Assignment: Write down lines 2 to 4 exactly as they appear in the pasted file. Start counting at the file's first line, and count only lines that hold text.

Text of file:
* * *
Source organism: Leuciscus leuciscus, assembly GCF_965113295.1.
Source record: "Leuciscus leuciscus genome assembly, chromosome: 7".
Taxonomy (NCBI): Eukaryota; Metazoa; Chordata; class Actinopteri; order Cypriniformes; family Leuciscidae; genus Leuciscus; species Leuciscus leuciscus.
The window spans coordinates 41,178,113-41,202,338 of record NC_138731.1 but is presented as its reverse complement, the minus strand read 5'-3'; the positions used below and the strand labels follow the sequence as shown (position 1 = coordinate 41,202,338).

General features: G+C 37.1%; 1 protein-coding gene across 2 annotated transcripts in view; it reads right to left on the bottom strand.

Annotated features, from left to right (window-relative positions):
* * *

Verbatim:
Source record: "Leuciscus leuciscus genome assembly, chromosome: 7".
Taxonomy (NCBI): Eukaryota; Metazoa; Chordata; class Actinopteri; order Cypriniformes; family Leuciscidae; genus Leuciscus; species Leuciscus leuciscus.
The window spans coordinates 41,178,113-41,202,338 of record NC_138731.1 but is presented as its reverse complement, the minus strand read 5'-3'; the positions used below and the strand labels follow the sequence as shown (position 1 = coordinate 41,202,338).